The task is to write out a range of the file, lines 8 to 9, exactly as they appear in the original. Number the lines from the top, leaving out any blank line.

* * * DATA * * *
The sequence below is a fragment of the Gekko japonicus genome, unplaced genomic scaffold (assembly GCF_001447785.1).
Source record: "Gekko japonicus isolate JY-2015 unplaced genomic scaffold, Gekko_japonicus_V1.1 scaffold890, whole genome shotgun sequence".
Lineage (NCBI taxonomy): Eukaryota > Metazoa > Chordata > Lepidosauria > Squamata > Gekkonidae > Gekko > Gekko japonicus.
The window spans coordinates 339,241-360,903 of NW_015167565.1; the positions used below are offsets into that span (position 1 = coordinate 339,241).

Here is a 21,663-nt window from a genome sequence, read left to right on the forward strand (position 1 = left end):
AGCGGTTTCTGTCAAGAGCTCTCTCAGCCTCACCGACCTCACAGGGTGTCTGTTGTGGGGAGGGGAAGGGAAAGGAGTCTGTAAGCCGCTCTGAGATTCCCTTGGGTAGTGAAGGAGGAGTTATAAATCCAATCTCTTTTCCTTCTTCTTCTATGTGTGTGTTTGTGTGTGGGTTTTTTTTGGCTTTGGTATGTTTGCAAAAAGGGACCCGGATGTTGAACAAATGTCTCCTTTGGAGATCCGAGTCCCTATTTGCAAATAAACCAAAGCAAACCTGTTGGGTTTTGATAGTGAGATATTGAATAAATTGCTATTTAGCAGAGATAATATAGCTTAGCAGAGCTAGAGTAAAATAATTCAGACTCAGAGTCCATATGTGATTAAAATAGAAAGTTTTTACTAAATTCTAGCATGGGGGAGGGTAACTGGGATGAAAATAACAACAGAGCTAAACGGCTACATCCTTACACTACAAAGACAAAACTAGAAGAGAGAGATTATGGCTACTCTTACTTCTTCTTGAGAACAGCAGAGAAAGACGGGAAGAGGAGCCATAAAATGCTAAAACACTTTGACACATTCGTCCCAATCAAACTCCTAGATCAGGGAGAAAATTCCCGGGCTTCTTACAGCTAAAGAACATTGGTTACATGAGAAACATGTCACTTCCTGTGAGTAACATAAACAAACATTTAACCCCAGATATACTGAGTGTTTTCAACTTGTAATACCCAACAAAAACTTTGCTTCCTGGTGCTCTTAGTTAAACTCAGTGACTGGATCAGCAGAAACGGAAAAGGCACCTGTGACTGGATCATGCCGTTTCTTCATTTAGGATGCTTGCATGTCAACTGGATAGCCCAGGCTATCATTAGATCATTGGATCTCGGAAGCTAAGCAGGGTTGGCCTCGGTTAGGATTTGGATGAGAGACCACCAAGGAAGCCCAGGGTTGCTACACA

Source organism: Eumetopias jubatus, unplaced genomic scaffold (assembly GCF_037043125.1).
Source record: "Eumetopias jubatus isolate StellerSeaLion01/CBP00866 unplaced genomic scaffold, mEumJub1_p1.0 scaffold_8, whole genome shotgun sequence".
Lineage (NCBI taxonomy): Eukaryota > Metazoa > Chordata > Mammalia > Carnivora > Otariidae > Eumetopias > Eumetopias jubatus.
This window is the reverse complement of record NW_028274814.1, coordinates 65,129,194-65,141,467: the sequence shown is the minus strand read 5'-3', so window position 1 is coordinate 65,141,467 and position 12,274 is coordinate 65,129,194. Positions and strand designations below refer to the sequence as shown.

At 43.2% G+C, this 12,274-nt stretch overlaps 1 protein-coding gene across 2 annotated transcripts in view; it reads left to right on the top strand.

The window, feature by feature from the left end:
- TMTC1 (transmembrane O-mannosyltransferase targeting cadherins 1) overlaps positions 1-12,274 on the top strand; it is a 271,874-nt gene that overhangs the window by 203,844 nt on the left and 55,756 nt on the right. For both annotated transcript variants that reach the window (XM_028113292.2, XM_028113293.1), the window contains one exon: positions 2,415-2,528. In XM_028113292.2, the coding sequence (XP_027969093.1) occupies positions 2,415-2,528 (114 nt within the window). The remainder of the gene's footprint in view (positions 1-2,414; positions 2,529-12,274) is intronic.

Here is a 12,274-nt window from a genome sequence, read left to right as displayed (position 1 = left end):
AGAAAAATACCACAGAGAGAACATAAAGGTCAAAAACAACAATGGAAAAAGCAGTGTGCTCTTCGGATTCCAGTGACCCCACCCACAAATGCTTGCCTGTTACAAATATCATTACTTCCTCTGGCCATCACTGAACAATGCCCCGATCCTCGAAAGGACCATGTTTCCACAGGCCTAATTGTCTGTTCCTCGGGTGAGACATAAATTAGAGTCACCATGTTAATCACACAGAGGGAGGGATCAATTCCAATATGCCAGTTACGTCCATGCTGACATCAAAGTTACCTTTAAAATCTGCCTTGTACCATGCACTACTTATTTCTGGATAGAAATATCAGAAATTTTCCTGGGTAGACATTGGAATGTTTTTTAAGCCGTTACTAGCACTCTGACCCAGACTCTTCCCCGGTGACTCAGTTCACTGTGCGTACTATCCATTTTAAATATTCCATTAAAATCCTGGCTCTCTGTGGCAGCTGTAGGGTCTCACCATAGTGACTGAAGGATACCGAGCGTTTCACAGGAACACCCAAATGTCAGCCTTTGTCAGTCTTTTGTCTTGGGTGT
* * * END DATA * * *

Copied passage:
Source record: "Eumetopias jubatus isolate StellerSeaLion01/CBP00866 unplaced genomic scaffold, mEumJub1_p1.0 scaffold_8, whole genome shotgun sequence".
Lineage (NCBI taxonomy): Eukaryota > Metazoa > Chordata > Mammalia > Carnivora > Otariidae > Eumetopias > Eumetopias jubatus.